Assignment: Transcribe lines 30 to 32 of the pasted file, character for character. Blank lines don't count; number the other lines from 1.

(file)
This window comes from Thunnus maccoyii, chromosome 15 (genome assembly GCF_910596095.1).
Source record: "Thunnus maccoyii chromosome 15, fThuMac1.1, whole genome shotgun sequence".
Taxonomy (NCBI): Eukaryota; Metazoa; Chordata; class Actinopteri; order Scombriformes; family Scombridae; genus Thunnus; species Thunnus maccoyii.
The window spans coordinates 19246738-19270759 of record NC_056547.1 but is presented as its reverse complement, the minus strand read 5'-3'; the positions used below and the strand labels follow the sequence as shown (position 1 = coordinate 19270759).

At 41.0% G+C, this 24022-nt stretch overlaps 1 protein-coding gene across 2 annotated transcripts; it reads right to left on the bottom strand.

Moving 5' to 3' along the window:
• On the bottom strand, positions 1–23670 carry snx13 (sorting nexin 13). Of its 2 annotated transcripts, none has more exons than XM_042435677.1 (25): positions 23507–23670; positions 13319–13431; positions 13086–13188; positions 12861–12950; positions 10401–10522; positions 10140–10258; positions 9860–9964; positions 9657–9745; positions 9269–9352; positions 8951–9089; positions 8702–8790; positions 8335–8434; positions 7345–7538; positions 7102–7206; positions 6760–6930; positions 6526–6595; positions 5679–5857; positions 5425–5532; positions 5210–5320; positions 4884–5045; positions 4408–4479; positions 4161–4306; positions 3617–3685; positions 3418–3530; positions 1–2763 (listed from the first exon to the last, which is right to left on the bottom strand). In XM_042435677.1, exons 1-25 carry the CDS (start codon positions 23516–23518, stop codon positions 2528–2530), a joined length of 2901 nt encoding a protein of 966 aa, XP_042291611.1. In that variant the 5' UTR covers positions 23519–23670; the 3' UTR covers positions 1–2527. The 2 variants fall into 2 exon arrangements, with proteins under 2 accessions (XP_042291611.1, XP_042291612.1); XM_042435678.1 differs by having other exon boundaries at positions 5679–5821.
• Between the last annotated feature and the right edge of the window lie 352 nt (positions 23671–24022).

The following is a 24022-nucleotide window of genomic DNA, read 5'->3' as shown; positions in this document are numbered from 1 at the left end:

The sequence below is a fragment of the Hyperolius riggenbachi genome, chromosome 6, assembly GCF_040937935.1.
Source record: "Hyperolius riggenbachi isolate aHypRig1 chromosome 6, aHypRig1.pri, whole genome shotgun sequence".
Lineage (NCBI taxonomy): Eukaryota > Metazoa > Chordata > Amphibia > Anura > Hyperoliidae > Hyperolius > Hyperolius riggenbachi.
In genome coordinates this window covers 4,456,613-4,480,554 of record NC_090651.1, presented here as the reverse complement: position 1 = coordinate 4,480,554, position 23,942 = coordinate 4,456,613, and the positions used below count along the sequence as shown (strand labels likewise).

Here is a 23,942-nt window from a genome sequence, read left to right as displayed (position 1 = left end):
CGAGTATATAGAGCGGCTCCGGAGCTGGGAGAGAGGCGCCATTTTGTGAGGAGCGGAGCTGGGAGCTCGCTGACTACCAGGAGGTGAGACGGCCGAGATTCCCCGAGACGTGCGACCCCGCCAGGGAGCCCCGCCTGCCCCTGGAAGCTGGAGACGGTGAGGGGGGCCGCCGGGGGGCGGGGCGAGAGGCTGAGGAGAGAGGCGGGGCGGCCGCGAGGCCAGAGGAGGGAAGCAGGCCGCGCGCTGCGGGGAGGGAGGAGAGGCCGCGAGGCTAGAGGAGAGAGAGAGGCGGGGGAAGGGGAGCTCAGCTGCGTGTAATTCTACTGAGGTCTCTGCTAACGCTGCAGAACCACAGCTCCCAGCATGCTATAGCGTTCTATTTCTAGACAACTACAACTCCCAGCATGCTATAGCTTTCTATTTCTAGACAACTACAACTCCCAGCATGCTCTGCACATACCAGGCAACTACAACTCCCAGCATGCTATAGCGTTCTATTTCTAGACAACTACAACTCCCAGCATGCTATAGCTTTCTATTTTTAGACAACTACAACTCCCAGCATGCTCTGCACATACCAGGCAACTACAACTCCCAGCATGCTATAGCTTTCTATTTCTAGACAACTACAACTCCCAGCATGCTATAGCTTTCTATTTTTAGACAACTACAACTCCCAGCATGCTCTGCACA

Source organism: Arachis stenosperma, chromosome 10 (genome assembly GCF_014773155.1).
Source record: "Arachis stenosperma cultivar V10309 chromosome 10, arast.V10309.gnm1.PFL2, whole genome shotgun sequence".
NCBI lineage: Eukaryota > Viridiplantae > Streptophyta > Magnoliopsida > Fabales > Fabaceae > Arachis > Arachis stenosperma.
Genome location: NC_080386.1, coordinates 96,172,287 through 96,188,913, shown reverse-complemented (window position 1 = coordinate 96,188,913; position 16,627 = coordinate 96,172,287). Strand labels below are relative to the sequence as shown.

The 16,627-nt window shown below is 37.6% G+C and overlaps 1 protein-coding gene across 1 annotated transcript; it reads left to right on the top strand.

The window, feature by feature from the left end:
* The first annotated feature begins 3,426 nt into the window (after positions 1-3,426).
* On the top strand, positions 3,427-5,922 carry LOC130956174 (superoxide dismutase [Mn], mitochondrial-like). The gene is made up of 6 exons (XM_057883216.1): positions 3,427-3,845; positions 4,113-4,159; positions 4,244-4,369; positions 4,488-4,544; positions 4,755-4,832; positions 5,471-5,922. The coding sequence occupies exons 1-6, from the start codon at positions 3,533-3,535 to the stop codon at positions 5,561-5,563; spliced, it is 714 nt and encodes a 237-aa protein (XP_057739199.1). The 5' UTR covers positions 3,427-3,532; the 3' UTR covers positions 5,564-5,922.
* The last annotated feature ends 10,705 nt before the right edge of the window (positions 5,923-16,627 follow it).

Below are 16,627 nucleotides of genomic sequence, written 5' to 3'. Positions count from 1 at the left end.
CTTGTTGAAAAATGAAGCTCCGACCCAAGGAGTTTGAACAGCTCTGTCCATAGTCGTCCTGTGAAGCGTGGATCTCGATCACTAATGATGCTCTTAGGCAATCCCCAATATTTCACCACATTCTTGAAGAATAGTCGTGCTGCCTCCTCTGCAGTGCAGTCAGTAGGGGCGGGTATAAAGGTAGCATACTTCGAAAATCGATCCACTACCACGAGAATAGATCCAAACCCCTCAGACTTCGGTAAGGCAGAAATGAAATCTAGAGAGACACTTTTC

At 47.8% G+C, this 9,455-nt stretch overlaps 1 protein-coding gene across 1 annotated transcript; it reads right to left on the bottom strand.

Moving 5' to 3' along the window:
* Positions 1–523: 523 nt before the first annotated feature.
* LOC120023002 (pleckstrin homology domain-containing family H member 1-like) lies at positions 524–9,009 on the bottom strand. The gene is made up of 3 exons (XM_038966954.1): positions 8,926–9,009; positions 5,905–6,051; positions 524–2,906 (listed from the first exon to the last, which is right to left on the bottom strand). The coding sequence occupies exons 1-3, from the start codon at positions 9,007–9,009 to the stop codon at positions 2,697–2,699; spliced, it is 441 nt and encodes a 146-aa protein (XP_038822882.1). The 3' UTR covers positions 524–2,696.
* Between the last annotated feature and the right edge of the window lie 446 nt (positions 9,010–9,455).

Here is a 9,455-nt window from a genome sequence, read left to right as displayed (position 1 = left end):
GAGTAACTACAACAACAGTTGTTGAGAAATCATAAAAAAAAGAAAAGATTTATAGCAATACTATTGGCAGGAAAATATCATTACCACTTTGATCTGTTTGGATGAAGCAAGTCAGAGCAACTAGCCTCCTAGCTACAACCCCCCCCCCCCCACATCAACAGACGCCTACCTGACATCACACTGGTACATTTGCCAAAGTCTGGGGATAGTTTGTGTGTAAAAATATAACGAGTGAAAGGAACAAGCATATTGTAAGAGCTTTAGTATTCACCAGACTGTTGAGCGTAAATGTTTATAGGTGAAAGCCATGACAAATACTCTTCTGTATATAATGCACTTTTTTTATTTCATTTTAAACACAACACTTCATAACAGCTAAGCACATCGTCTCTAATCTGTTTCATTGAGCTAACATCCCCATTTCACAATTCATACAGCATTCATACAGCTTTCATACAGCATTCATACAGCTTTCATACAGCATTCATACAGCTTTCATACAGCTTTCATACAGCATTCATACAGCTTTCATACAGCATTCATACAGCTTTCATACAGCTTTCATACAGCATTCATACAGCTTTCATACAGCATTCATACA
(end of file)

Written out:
* LOC120023002 (pleckstrin homology domain-containing family H member 1-like) lies at positions 524–9,009 on the bottom strand. The gene is made up of 3 exons (XM_038966954.1): positions 8,926–9,009; positions 5,905–6,051; positions 524–2,906 (listed from the first exon to the last, which is right to left on the bottom strand). The coding sequence occupies exons 1-3, from the start codon at positions 9,007–9,009 to the stop codon at positions 2,697–2,699; spliced, it is 441 nt and encodes a 146-aa protein (XP_038822882.1). The 3' UTR covers positions 524–2,696.
* Between the last annotated feature and the right edge of the window lie 446 nt (positions 9,010–9,455).

Here is a 9,455-nt window from a genome sequence, read left to right as displayed (position 1 = left end):